Cerebral perfusion pressure (CPP) less than 40 mm Hg following pediatric traumatic brain injury (TBI) has been associated with increased mortality independent of age, and current guidelines recommend maintaining CPP between 40–60 mm Hg. Although adult TBI studies have observed an increased risk of complications associated with targeting a CPP > 70, we hypothesize that targeting a CPP of 70 mm Hg with the use of phenylephrine early after injury in the immature brain will be neuroprotective.
Animals were randomly assigned to injury with CPP = 70 mm Hg (CPP70) or CPP = 40 mm Hg (CPP40). Diffuse TBI was produced by a single rapid rotation of the head in the axial plane. Cerebral microdialysis, brain tissue oxygen, intracranial pressure, and cerebral blood flow (CBF) were measured 30 min – 6 h post-injury. One hour after injury, CPP was manipulated with the vasoconstrictor phenylephrine. Animals were euthanized 6 h post-TBI, brains fixed, and stained to assess regions of cell injury and axonal dysfunction.
21 four week-old female swine.
Measurements and Main Results
Augmentation of CPP to 70 mm Hg resulted in no change in axonal dysfunction, but significantly smaller cell injury volumes at 6 hours post injury compared to CPP40 (1.1% vs. 7.4%, p < 0.05). Microdialysis lactate/pyruvate ratios were improved at CPP70 compared to CPP40. CBF was higher in the CPP70 group but did not reach statistical significance. Phenylephrine was well tolerated and there were no observed increases in serum lactate or intracranial pressure in either group.
Targeting a CPP of 70 mm Hg resulted in a greater reduction in metabolic crisis and cell injury volumes compared to a CPP of 40 mm Hg in an immature swine model. Early aggressive CPP augmentation to a CPP of 70 mm Hg in pediatric TBI before severe intracranial hypertension has the potential to be neuroprotective, and further investigations are needed.
pediatric head injury; cerebral perfusion pressure; phenylephrine; neuroprotection; swine; cerebral blood flow
Small animal models have been used in traumatic brain injury (TBI) research to investigate the basic mechanisms and pathology of TBI. Unfortunately, successful TBI investigations in small animal models have not resulted in marked improvements in clinical outcomes of TBI patients.
To develop a clinically relevant immature large animal model of pediatric neurocritical care following TBI.
Eleven 4 week old piglets were randomized to either rapid axial head rotation without impact (N=6) or instrumented sham (N=5). All animals had an intracranial pressure monitor, brain tissue oxygen (PbtO2) probe, and cerebral microdialysis probe placed in the frontal lobe and data collected for 6 h following injury.
Injured animals had sustained elevations in intracranial pressure and lactate-pyruvate ratio (LPR), and decreased PbtO2 compared to sham. PbtO2 and LPR from separate frontal lobes had strong linear correlation in both sham and injured animals. Neuropathologic examination demonstrated significant axonal injury and infarct volumes in injured animals compared to sham at 6 hours post-injury. Averaged over time, PbtO2 in both injured and sham animals had a strong inverse correlation with total injury volume. Average LPR had a strong correlation with total injury volume.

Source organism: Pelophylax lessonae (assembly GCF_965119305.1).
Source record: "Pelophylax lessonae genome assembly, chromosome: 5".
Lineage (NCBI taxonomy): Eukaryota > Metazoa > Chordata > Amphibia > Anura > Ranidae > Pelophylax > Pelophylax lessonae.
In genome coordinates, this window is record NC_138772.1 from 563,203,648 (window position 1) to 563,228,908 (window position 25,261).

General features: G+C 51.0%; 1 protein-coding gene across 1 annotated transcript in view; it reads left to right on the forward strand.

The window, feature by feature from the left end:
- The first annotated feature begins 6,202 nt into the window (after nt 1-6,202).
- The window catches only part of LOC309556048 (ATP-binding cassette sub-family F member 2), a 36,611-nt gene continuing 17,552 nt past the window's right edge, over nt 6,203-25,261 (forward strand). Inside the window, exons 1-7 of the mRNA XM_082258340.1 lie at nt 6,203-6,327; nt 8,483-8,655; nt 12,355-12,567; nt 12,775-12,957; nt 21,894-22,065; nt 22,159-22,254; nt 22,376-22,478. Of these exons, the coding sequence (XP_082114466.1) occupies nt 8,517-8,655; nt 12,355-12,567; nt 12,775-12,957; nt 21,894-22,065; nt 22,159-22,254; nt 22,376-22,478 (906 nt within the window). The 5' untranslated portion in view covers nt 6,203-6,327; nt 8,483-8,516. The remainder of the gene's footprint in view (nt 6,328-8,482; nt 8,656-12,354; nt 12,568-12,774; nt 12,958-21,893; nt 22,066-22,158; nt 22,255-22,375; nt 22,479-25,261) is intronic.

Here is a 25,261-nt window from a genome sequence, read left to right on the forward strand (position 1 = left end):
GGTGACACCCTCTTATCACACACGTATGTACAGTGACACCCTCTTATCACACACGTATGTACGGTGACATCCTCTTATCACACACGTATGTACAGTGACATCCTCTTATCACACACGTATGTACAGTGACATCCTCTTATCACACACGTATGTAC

LPR and PbtO2 can be utilized as serial non-terminal secondary markers in our injury model for neuropathology, and as evaluation metrics for novel interventions and therapeutics in the acute post-injury period. This translational model bridges a vital gap in knowledge between TBI studies in small animal models and clinical trials in the pediatric TBI population.
neurocritical care monitoring; pediatric head injury; swine; TBI model
Rotational inertial forces are thought to be the underlying mechanism for most severe brain injuries. However, little is known about the effect of head rotation direction on injury outcomes, particularly in the pediatric population. Neonatal piglets were subjected to a single non-impact head rotation in the horizontal, coronal, or sagittal direction, and physiological and histopathological responses were observed. Sagittal rotation produced the longest duration of unconsciousness, highest incidence of apnea, and largest intracranial pressure increase, while coronal rotation produced little change, and horizontal rotation produced intermediate and variable derangements. Significant cerebral blood flow reductions were observed following sagittal but not coronal or horizontal injury compared to sham. Subarachnoid hemorrhage, ischemia, and brainstem pathology were observed in the sagittal and horizontal groups but not in a single coronal animal. Significant axonal injury occurred following both horizontal and sagittal rotations. For both groups, the distribution of injury was greater in the frontal and parietotemporal lobes than in the occipital lobes, frequently occurred in the absence of ischemia, and did not correlate with regional cerebral blood flow reductions. We postulate that these direction-dependent differences in injury outcomes are due to differences in tissue mechanical loading produced during head rotation.